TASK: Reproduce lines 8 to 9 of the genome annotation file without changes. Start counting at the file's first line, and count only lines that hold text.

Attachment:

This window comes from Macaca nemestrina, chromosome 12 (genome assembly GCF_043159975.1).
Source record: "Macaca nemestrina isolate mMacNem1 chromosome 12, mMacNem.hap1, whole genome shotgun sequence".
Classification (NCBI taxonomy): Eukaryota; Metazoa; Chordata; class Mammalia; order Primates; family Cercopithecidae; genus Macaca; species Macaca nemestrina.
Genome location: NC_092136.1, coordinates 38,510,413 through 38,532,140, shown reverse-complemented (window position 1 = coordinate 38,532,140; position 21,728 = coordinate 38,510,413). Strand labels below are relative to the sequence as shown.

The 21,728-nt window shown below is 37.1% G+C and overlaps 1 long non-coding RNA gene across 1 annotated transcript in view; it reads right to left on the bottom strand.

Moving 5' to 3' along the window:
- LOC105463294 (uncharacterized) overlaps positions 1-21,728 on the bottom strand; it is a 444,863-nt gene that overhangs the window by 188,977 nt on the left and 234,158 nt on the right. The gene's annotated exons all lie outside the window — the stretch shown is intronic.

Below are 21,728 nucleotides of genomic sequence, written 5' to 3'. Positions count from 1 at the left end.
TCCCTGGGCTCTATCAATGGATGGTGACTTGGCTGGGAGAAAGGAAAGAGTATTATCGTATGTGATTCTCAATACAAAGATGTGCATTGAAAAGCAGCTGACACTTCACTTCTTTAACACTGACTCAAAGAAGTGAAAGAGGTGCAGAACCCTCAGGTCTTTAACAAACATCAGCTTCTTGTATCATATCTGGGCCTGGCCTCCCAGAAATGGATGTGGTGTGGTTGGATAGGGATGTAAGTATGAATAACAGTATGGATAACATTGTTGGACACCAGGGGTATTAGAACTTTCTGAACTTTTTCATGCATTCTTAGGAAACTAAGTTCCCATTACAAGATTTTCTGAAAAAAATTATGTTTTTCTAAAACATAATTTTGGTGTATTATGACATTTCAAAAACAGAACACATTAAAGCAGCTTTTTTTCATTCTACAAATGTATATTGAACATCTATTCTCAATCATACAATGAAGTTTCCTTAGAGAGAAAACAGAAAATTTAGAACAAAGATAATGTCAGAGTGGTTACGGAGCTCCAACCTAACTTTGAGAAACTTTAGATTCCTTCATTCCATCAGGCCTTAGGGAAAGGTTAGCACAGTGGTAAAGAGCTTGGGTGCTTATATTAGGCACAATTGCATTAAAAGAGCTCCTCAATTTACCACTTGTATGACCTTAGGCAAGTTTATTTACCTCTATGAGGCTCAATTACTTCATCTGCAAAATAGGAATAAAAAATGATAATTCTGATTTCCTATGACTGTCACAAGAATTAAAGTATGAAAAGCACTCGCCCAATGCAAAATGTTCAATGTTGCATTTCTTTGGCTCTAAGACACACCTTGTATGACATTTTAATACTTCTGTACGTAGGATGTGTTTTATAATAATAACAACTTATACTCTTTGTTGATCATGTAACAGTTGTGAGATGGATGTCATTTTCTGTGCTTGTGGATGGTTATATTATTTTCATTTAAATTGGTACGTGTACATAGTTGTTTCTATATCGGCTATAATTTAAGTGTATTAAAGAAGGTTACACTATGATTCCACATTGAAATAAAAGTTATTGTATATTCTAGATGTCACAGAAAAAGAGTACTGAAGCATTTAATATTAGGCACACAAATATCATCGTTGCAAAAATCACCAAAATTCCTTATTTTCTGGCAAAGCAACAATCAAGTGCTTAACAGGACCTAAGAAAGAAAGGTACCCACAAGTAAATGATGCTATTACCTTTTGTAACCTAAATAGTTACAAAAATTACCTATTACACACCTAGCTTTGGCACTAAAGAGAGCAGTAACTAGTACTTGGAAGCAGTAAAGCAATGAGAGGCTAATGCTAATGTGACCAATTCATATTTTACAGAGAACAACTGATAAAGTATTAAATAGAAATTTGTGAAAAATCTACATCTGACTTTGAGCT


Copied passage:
Below are 21,728 nucleotides of genomic sequence, written 5' to 3'. Positions count from 1 at the left end.
TCCCTGGGCTCTATCAATGGATGGTGACTTGGCTGGGAGAAAGGAAAGAGTATTATCGTATGTGATTCTCAATACAAAGATGTGCATTGAAAAGCAGCTGACACTTCACTTCTTTAACACTGACTCAAAGAAGTGAAAGAGGTGCAGAACCCTCAGGTCTTTAACAAACATCAGCTTCTTGTATCATATCTGGGCCTGGCCTCCCAGAAATGGATGTGGTGTGGTTGGATAGGGATGTAAGTATGAATAACAGTATGGATAACATTGTTGGACACCAGGGGTATTAGAACTTTCTGAACTTTTTCATGCATTCTTAGGAAACTAAGTTCCCATTACAAGATTTTCTGAAAAAAATTATGTTTTTCTAAAACATAATTTTGGTGTATTATGACATTTCAAAAACAGAACACATTAAAGCAGCTTTTTTTCATTCTACAAATGTATATTGAACATCTATTCTCAATCATACAATGAAGTTTCCTTAGAGAGAAAACAGAAAATTTAGAACAAAGATAATGTCAGAGTGGTTACGGAGCTCCAACCTAACTTTGAGAAACTTTAGATTCCTTCATTCCATCAGGCCTTAGGGAAAGGTTAGCACAGTGGTAAAGAGCTTGGGTGCTTATATTAGGCACAATTGCATTAAAAGAGCTCCTCAATTTACCACTTGTATGACCTTAGGCAAGTTTATTTACCTCTATGAGGCTCAATTACTTCATCTGCAAAATAGGAATAAAAAATGATAATTCTGATTTCCTATGACTGTCACAAGAATTAAAGTATGAAAAGCACTCGCCCAATGCAAAATGTTCAATGTTGCATTTCTTTGGCTCTAAGACACACCTTGTATGACATTTTAATACTTCTGTACGTAGGATGTGTTTTATAATAATAACAACTTATACTCTTTGTTGATCATGTAACAGTTGTGAGATGGATGTCATTTTCTGTGCTTGTGGATGGTTATATTATTTTCATTTAAATTGGTACGTGTACATAGTTGTTTCTATATCGGCTATAATTTAAGTGTATTAAAGAAGGTTACACTATGATTCCACATTGAAATAAAAGTTATTGTATATTCTAGATGTCACAGAAAAAGAGTACTGAAGCATTTAATATTAGGCACACAAATATCATCGTTGCAAAAATCACCAAAATTCCTTATTTTCTGGCAAAGCAACAATCAAGTGCTTAACAGGACCTAAGAAAGAAAGGTACCCACAAGTAAATGATGCTATTACCTTTTGTAACCTAAATAGTTACAAAAATTACCTATTACACACCTAGCTTTGGCACTAAAGAGAGCAGTAACTAGTACTTGGAAGCAGTAAAGCAATGAGAGGCTAATGCTAATGTGACCAATTCATATTTTACAGAGAACAACTGATAAAGTATTAAATAGAAATTTGTGAAAAATCTACATCTGACTTTGAGCT